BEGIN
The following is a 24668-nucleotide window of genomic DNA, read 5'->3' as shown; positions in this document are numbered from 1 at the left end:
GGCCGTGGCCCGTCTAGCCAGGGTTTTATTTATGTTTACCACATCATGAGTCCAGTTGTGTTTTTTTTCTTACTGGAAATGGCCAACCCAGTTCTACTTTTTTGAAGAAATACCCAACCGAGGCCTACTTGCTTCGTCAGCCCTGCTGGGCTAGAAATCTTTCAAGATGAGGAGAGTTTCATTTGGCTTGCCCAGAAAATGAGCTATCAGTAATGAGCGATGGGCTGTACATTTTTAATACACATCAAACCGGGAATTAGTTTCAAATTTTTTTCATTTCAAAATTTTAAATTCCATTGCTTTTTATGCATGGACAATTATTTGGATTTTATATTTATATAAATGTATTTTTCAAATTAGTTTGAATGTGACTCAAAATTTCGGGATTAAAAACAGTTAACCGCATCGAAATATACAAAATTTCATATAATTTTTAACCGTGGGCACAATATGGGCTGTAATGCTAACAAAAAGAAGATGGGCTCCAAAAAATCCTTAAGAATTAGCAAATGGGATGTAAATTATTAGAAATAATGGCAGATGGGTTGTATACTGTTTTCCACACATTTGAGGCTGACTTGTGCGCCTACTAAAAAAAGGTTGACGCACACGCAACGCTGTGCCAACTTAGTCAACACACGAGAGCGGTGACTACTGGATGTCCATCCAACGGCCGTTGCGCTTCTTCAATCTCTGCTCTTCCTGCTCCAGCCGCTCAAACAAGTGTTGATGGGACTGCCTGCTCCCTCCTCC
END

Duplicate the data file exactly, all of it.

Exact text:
The following is a 24668-nucleotide window of genomic DNA, read 5'->3' as shown; positions in this document are numbered from 1 at the left end:
GGCCGTGGCCCGTCTAGCCAGGGTTTTATTTATGTTTACCACATCATGAGTCCAGTTGTGTTTTTTTTCTTACTGGAAATGGCCAACCCAGTTCTACTTTTTTGAAGAAATACCCAACCGAGGCCTACTTGCTTCGTCAGCCCTGCTGGGCTAGAAATCTTTCAAGATGAGGAGAGTTTCATTTGGCTTGCCCAGAAAATGAGCTATCAGTAATGAGCGATGGGCTGTACATTTTTAATACACATCAAACCGGGAATTAGTTTCAAATTTTTTTCATTTCAAAATTTTAAATTCCATTGCTTTTTATGCATGGACAATTATTTGGATTTTATATTTATATAAATGTATTTTTCAAATTAGTTTGAATGTGACTCAAAATTTCGGGATTAAAAACAGTTAACCGCATCGAAATATACAAAATTTCATATAATTTTTAACCGTGGGCACAATATGGGCTGTAATGCTAACAAAAAGAAGATGGGCTCCAAAAAATCCTTAAGAATTAGCAAATGGGATGTAAATTATTAGAAATAATGGCAGATGGGTTGTATACTGTTTTCCACACATTTGAGGCTGACTTGTGCGCCTACTAAAAAAAGGTTGACGCACACGCAACGCTGTGCCAACTTAGTCAACACACGAGAGCGGTGACTACTGGATGTCCATCCAACGGCCGTTGCGCTTCTTCAATCTCTGCTCTTCCTGCTCCAGCCGCTCAAACAAGTGTTGATGGGACTGCCTGCTCCCTCCTCC